The most cheerful thing about last week's All-Star Game in Milwaukee was the city of Milwaukee itself. The city named each year as the site of baseball's big game is chosen according to a rather ramshackle order of succession and not, usually, for any particular merit in the actual year of selection. Baseball players are chosen that way, but not cities. Nevertheless, Milwaukee managed to convey the impression that it was picked as host for this year's All-Star Game because it was, on its record, the best of all possible choices for the honor.
For Milwaukee is a baseball town, by far the best in the major leagues. Baseball there is part of the civic personality, just as theaters are in New York, and motion pictures are in Los Angeles and culture used to be in Boston. It's as personal a part of the town as beer, and the Milwaukee Braves are, with the breweries, part of Milwaukee's civic pride.
Milwaukeeans don't really act foolish about the Braves. But they are fond of them. And there are some things that ring of midsummer madness: a fan or two with a clanking cowbell or a shrieking siren, an occasional automobile with " Milwaukee Braves" written in reflecting tape across the bumper, an advertisement in a gasoline station with a postscript: "Go get 'em, Braves!" There is also at least one big welcome-to-the-city sign that refers to Milwaukee as "the land of the free and the home of the Braves."
But this is just fun. Under it and over it and beyond it is the impressive fact that everywhere you go people talk baseball. Baseball, like the weather, is part of the atmosphere. It serves to make going to a baseball game a real pleasure.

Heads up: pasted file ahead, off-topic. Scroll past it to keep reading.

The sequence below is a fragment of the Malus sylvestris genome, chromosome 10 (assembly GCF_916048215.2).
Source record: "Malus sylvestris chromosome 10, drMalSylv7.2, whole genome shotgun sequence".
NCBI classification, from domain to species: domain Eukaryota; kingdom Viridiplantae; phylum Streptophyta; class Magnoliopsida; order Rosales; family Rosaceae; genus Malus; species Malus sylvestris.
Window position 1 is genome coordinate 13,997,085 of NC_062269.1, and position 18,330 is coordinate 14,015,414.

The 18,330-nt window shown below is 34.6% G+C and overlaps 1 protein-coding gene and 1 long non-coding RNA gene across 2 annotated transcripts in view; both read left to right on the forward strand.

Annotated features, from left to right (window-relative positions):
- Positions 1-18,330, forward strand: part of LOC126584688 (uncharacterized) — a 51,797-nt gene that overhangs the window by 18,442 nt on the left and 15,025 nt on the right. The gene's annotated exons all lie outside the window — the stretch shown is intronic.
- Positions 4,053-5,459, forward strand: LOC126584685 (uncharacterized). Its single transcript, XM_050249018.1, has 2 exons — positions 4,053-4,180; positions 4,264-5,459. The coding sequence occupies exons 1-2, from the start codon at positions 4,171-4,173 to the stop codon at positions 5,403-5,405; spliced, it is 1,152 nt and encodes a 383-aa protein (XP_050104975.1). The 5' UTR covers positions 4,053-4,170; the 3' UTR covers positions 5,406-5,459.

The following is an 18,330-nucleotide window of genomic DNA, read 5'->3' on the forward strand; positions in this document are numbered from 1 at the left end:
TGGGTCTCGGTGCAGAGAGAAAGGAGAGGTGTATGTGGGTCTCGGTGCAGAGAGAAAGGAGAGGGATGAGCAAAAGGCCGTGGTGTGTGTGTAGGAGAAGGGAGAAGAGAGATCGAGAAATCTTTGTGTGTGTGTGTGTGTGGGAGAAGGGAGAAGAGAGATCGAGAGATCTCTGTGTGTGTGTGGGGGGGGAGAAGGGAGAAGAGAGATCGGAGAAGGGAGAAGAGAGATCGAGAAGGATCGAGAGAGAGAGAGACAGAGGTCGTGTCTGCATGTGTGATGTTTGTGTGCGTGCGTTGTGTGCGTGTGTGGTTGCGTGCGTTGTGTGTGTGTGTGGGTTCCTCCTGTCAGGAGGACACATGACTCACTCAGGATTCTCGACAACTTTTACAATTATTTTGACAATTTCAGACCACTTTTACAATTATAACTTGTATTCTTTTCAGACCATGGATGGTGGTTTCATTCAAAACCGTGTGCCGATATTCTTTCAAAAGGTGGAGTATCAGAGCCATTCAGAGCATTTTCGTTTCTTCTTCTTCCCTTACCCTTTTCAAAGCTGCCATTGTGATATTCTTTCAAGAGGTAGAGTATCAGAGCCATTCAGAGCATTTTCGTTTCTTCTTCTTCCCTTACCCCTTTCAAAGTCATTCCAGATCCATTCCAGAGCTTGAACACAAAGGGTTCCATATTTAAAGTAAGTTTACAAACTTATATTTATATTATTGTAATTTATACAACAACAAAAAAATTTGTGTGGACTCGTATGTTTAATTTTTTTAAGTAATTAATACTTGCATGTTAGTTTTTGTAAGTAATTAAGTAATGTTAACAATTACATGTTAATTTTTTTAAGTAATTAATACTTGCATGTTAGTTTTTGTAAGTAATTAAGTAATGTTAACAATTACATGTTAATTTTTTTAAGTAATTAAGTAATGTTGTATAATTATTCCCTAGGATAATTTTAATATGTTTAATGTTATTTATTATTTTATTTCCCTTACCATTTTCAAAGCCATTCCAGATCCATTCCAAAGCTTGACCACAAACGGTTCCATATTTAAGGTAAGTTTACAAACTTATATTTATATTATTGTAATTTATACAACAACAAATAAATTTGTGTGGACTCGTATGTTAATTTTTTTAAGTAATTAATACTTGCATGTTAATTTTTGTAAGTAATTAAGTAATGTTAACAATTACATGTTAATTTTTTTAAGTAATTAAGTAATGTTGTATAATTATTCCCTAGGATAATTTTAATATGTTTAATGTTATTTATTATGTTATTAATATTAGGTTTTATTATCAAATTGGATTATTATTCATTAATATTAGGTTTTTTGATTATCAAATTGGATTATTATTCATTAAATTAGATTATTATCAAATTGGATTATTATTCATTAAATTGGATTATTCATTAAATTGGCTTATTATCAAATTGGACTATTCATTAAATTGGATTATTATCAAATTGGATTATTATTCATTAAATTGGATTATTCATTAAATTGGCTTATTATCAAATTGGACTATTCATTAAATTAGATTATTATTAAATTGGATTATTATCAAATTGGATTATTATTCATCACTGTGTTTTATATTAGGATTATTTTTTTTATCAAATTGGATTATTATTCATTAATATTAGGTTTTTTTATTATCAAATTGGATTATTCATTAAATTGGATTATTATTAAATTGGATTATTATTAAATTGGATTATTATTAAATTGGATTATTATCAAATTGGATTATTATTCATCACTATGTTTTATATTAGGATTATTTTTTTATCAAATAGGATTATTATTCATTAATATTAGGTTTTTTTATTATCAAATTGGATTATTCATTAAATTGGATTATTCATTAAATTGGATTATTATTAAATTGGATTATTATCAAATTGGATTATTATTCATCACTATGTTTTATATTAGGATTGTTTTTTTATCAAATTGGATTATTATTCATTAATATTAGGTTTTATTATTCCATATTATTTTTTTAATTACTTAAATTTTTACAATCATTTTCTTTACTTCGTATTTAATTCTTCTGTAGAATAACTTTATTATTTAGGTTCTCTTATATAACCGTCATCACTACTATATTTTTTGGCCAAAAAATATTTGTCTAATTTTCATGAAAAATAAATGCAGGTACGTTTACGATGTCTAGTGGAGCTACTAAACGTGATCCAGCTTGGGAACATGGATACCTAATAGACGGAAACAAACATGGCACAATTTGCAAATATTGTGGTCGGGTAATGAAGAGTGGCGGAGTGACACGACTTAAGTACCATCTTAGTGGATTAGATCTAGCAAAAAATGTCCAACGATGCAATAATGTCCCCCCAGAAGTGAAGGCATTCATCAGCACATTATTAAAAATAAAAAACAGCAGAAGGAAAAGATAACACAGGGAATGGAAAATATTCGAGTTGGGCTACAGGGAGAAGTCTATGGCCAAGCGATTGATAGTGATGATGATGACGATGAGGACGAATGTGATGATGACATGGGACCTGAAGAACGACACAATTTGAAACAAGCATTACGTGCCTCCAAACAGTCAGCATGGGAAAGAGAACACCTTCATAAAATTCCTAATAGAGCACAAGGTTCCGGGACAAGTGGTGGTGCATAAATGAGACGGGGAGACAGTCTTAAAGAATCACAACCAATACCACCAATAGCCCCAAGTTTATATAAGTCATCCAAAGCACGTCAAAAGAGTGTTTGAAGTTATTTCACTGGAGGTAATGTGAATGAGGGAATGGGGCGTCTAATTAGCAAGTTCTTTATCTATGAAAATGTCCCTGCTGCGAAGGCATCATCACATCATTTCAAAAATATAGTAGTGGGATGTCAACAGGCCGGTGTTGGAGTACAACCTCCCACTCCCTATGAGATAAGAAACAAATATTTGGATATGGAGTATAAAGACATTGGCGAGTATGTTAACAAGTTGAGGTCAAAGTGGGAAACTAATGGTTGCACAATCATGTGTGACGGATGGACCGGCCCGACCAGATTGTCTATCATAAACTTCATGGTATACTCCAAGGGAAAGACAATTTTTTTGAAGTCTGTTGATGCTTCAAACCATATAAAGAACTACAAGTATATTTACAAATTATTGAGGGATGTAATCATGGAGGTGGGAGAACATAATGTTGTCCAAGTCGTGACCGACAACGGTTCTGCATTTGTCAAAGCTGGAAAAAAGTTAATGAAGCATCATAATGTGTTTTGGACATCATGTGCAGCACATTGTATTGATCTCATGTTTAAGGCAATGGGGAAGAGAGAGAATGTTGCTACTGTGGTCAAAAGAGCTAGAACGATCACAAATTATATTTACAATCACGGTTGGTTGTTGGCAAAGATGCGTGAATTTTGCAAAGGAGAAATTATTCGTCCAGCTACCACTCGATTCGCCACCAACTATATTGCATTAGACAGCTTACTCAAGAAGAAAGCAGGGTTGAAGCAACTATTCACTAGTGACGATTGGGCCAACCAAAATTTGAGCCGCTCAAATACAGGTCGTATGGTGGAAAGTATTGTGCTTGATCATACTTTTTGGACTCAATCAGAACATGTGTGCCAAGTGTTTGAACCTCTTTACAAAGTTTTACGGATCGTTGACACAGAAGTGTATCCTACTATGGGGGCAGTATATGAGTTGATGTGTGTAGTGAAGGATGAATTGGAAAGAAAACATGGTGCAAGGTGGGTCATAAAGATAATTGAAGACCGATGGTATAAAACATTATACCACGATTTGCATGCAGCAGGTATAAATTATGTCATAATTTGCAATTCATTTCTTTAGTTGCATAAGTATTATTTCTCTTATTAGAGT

You could feel this in County Stadium during the All-Star Game. There was red-white-and-blue bunting on the fences, and a band playing, and hundreds of reporters and photographers assembled from all over the country. Here and there were celebrities hanging on the fringe of the crowd. It was just like the first game of a World Series, but with one major exception: the crowd knew its baseball.
You know how a World Series crowd is. Tickets seem to find their way into special hands. Many of the people who end up at the game are pleasant enough, but they tend to be sedate and neither knowing nor excited. They act as if all this were interesting and probably important, but they never seem quite sure what to cheer for.
Well, at Milwaukee last week the crowd was pleasant enough too, but it was not sedate (it was loudly pro-National League and anti-Baseball Writer, particularly those writers who were blocking the view of home plate during batting practice). It knew precisely what to cheer for and did so vigorously. You've probably heard that Milwaukee crowds are "Ladies Day crowds," meaning that they'll cheer wildly and indiscriminately at anything, even foul balls. Don't be misled. This crowd yelled with unrestrained enthusiasm but, except for some disproportionately loud cheers for the Milwaukee players, they yelled at the right places and for the right things. It was a knowing, enthusiastic baseball crowd and it certainly helped to make the game the success it was.
Perhaps it was the crowd that was responsible for another cheerful thing: the fun the players themselves seemed to get out of the game. Many respected authorities, including our own Red Smith (SI, July 11), hold to a theory that the All-Star Game is a dreary duty for everybody but the fans, that the ballplayers just go through the motions and can't wait for the thing to be over. This has been true in the past and may be true again in the future, but it wasn't last week.
"I tell you, they were like college kids," Leo Durocher said in the clubhouse after the game. "Yelling and jumping up and down the bench. They wanted to win. They weren't fooling around." He spoke for the National League, but the American League was equally keyed up.